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Georgians urged to use caution, common sense for Labor Day amid COVID-19
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Chad Goff helps dock a boat at Habersham Marina in preparation for the 2011 Labor Day weekend. (File photo) - photo by Autumn McBride

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By Beau Evans

Capitol Beat News Service

Georgia officials and public-health experts are urging people to take precautions for COVID-19 during the upcoming Labor Day holiday weekend.

State health officials have already spent the past month working to tamp down previous outbreaks of coronavirus cases sparked by holiday weekends over Memorial Day and July Fourth.

In remarks Tuesday, Gov. Brian Kemp said the state has made progress in curbing COVID-19’s spread over August but that Georgians need to be mindful to wear masks, keep their hands washed and maintain distance from others, especially in situations involving large gatherings.

“I want people to go out and enjoy the holidays,” Kemp said. “But do two things: Number one, think about all our public-health officials and our health-care workers who are going to be laboring on Labor Day. And number two, just be smart about what you’re doing.”

Traveling for the three-day weekend and holding big get-togethers could pose serious risks for sparking flare-ups of coronavirus cases, said Dr. Henry Wu, assistant professor in the infectious-diseases division of Emory University’s Department of Medicine and director of the Emory TravelWell Center.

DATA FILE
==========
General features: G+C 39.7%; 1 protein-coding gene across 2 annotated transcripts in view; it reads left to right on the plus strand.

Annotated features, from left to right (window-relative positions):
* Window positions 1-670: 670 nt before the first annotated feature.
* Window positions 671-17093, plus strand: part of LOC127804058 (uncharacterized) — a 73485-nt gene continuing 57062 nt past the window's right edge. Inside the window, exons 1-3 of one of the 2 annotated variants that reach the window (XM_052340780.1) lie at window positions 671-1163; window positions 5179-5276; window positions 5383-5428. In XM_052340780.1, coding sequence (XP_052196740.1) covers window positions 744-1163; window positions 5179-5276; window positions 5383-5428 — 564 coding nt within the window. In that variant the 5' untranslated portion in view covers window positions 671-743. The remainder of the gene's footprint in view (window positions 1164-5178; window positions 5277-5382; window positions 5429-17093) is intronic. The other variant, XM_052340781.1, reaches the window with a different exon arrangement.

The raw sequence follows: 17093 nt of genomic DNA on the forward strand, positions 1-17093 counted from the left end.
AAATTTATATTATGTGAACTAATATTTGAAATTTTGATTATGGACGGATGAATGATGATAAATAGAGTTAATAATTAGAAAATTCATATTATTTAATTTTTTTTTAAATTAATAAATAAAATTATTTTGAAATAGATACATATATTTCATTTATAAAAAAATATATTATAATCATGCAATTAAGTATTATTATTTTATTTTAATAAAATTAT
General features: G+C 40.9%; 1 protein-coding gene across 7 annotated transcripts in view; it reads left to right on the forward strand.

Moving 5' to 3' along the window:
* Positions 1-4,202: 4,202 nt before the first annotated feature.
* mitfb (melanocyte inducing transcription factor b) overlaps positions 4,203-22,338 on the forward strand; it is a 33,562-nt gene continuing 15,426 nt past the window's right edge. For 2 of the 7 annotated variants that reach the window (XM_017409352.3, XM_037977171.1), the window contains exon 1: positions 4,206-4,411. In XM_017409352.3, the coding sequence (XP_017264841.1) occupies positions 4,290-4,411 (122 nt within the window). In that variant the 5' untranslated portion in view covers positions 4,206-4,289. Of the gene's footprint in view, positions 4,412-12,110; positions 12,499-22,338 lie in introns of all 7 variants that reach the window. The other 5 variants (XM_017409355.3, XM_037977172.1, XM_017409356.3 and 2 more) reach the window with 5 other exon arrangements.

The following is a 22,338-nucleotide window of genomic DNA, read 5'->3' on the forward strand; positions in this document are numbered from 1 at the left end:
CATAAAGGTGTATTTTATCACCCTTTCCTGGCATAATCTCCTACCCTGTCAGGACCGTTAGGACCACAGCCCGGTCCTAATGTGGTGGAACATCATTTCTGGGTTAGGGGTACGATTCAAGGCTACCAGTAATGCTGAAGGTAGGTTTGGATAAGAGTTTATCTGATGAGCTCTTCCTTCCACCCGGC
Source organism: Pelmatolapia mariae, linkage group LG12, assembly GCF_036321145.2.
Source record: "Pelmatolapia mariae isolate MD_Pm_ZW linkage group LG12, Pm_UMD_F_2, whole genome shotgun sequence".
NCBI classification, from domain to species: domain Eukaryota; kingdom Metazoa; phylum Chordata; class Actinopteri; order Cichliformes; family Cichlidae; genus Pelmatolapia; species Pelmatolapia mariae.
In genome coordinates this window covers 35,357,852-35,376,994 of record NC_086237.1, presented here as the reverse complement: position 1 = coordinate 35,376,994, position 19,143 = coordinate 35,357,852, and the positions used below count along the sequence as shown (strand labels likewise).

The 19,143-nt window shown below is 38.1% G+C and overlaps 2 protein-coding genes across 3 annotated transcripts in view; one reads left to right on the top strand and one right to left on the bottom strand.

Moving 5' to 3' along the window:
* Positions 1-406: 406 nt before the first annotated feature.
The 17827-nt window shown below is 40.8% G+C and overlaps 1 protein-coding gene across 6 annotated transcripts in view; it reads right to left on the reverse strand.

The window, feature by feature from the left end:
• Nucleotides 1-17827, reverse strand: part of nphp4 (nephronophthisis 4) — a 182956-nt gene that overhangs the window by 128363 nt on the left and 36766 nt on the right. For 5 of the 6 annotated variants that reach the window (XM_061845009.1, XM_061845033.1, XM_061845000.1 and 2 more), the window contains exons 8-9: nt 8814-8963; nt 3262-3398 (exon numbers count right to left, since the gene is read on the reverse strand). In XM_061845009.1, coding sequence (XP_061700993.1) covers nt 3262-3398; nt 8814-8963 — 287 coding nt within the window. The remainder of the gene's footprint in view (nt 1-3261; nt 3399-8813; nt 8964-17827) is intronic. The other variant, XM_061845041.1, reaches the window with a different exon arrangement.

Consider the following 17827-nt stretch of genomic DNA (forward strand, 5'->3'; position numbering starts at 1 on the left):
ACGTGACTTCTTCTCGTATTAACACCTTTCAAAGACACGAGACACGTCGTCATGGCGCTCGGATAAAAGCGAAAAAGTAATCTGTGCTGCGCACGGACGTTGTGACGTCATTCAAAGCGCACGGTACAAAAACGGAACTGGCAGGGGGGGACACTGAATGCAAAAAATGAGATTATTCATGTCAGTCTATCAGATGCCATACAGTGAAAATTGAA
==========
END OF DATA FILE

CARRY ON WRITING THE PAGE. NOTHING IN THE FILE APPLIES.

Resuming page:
In a news conference Wednesday, Wu advised people to avoid traveling if they have come into contact with anyone infected with COVID-19 and to abstain from businesses like restaurants where staff do not wear masks properly.

Keeping space between people is critical from reducing the chances for viral transmission, even in outdoor areas where it may seem safer to congregate more closely, Wu said. He advised against large gatherings like parties for the time being.

“I encourage travelers and the general public to really internalize this distancing,” Wu said. “Redefine what you what you consider what is your personal space when you’re out and about.”

Wu also recommended routine use of hand sanitizer, staying separated from others as much as possible on airplanes or in airport terminals and getting a flu shot to reduce the chances for a concurrent flu season with COVID-19.

“Please travel safely, do your best, take your precautions,” Wu said. “I think it can be done if everyone does it together.”

While the state has made strides since a late July peak, Georgia was still seeing a rolling seven-day average of around 2,000 cases per day as of Tuesday and a higher case-positivity rate than the national average, both key markers for assessing the virus’ presence in communities. The number of COVID-19 hospitalizations, which is also a key marker, has fallen steadily since peaking in July.

Memorial Day in particular likely played a key role in the state’s COVID-19 surge between May and July, according to a report released Tuesday by Amber Schmidtke, an immunology and microbiology expert and former Mercer University School of Medicine professor.

Schmidtke noted the rolling case average spiked in Georgia after Memorial Day from about 605 average cases per day to more than 4,300. Cases especially climbed in areas along the state’s border where the tourism and hospitality industries are important economic drivers, Schmidtke found.

“We need to protect the gains we’ve made in Georgia,” Schmidtke wrote in the report. “This is not the time to lose our focus on measures we know can reduce the spread of COVID-19.”